While outlining expectations for the next few years, Magna International also cut ties with its autonomous-vehicle partner Lyft on Thursday.
While Magna anticipates growth to 2022 it does expect sales this year to fall compared with 2019 due to a variety of factors.
In its outlook released Thursday, the Canadian auto supply giant said the stronger U.S. dollar, the sale of its fluid pressure and controls business and lower expected light vehicle production in Europe will all contribute to lower sales in 2020.
The company says it expects total sales between $38 billion and $40 billion this year. Net income attributable to the company for the year is expected to be between $1.8 billion and $2 billion.
CFO Vince Galifi said in a conference call that foreign exchange rates will cost the company $700 million in 2020.
The company also said Thursday that after nearly two years of collaboration, it has decided to end its self-driving technology partnership with Lyft.
“We are concluding our partnership to co-develop self-driving technology,” the company said in a statement. “We expect to continue to collaborate in several areas related to autonomous developments, including aspects of hardware development and potential joint opportunities in software and hardware manufacturing.”
The partnership was proposed as a way to merge Magna's automotive expertise with Lyft's data-gathering and real-world testing to roll out technology that they said was expected to be market-ready over the "next few years" as self-driving ambitions in the industry grew.
Magna now sees fully self-driving systems as a longer-term, expensive prospect and will shift focus to driver-assist systems with more reasonable timelines, Walkers said.
"I do think that the market has become more realistic about how fast the various technologies will penetrate," he said.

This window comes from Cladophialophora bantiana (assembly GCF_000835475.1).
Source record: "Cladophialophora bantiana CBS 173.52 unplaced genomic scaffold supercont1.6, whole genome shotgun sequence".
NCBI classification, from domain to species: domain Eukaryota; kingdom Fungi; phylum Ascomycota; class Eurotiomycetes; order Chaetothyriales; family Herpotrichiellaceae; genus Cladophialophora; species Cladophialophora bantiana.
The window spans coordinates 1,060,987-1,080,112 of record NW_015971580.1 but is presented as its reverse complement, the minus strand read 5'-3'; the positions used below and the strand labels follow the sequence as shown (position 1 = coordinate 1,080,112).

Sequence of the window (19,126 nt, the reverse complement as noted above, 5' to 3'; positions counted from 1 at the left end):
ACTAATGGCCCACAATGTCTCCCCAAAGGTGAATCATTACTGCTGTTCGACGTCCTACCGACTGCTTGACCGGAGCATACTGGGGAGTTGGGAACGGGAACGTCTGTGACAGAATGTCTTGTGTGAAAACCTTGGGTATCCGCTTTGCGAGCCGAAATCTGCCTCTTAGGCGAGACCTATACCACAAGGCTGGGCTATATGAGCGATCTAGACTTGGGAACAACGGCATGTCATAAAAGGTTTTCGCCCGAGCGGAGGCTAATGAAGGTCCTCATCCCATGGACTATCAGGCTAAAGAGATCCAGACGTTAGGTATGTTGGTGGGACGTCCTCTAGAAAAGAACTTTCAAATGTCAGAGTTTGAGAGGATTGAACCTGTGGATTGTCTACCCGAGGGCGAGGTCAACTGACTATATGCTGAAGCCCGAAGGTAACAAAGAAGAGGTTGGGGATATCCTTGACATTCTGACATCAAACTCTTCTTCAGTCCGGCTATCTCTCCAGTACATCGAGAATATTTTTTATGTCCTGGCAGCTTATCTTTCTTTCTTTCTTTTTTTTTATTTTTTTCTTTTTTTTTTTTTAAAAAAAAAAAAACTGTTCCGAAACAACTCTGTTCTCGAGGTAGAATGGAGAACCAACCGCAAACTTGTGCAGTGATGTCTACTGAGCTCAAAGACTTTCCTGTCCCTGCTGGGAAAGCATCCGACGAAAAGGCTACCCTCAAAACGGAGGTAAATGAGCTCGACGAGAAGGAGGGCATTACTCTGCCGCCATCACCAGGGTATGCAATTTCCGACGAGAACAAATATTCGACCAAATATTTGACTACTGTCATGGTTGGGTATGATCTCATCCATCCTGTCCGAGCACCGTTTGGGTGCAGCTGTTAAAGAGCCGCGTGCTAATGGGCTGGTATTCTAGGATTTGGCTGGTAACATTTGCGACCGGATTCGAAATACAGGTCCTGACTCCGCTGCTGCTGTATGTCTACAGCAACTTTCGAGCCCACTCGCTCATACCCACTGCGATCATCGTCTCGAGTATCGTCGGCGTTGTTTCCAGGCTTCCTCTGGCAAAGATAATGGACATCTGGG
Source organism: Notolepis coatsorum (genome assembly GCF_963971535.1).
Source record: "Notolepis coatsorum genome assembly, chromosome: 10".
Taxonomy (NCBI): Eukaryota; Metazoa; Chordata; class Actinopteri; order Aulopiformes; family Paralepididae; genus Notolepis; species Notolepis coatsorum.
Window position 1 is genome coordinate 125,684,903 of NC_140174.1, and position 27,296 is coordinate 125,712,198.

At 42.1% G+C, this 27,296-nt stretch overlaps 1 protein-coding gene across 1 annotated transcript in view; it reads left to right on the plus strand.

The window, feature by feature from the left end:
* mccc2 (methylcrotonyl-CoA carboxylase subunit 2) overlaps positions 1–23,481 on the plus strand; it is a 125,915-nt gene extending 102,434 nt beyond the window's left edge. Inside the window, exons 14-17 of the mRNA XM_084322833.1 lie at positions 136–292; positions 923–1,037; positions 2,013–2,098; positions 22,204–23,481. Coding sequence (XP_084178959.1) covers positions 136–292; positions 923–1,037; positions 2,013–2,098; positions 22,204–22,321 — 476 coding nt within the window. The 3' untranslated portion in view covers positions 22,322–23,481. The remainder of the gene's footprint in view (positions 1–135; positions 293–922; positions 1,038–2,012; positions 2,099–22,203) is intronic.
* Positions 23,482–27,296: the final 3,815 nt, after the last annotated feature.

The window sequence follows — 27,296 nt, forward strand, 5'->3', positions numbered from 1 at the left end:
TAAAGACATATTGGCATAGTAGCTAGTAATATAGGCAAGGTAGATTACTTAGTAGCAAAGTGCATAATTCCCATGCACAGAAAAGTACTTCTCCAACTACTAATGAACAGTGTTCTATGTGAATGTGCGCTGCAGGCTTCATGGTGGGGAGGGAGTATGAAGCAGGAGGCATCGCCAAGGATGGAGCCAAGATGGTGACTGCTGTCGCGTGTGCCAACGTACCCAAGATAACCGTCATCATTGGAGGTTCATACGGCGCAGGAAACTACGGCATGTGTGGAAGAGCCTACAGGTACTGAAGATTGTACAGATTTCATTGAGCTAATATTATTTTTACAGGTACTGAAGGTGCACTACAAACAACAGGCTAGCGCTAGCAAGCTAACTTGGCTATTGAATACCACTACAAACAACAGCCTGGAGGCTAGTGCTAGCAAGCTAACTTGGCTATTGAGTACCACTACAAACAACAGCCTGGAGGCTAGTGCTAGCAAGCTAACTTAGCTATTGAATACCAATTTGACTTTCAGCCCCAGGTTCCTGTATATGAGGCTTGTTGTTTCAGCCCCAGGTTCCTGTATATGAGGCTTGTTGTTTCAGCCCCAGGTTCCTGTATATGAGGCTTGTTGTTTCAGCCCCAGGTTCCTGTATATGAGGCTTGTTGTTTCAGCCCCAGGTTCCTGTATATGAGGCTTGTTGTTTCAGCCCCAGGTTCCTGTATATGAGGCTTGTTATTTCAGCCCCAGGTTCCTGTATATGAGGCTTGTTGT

Walker said the industry and society are still in the early stages of what will be unprecedented changes in mobility.
Kotagiri said Magna would continue to work with Lyft on some aspects of software and hardware, but that it has many capabilities in-house.
"There is a renewed focus both in the market and the industry as well as from our side in terms of the take rates for the assisted driving portion of it. And we have significant programs, and we see a possible ability to address a lot of that market."
He said the sensor requirements for the higher levels of autonomy, which don't require the driver to always be at least ready to take the wheel, are significantly different to the lower levels that it's focused on.
Magna said it will focus more on near-term programs like its front and rear cameras and some surround view systems, as well as advanced radar systems.
Despite ending the self-driving technology partnership, Magna executives said advanced driver assistance systems, electrification and powertrain technologies are still key areas in which Magna will continue to expand.
Company executives said they see consolidation coming in the industry among automakers, Tier 1 suppliers and others developing these technologies, and that Magna may consider acquisitions related to new vehicle tech once the market levels off.
“We certainly have the ability with the balance sheet to make an acquisition we want,” Galifi said. “We want to be prudent in what we do.”
In the long term, Magna said it anticipates continued growth in total sales and improvement in its earnings before taxes, “both as compared to 2019 despite our expectation of relatively stable light vehicle production levels in North America and Europe during this same time period,” the company said.
The company also announced that its board appointed Swamy Kotagiri company president, reporting to CEO Don Walker.
Kotagiri will continue to oversee the company’s power and vision segment as well as corporate research and development programs and related investments.
Magna ranks No. 3 on Automotive News' list of the Top 100 global suppliers, with 2018 sales to OEMs of $40.8 billion.
The Canadian Press contributed to this report.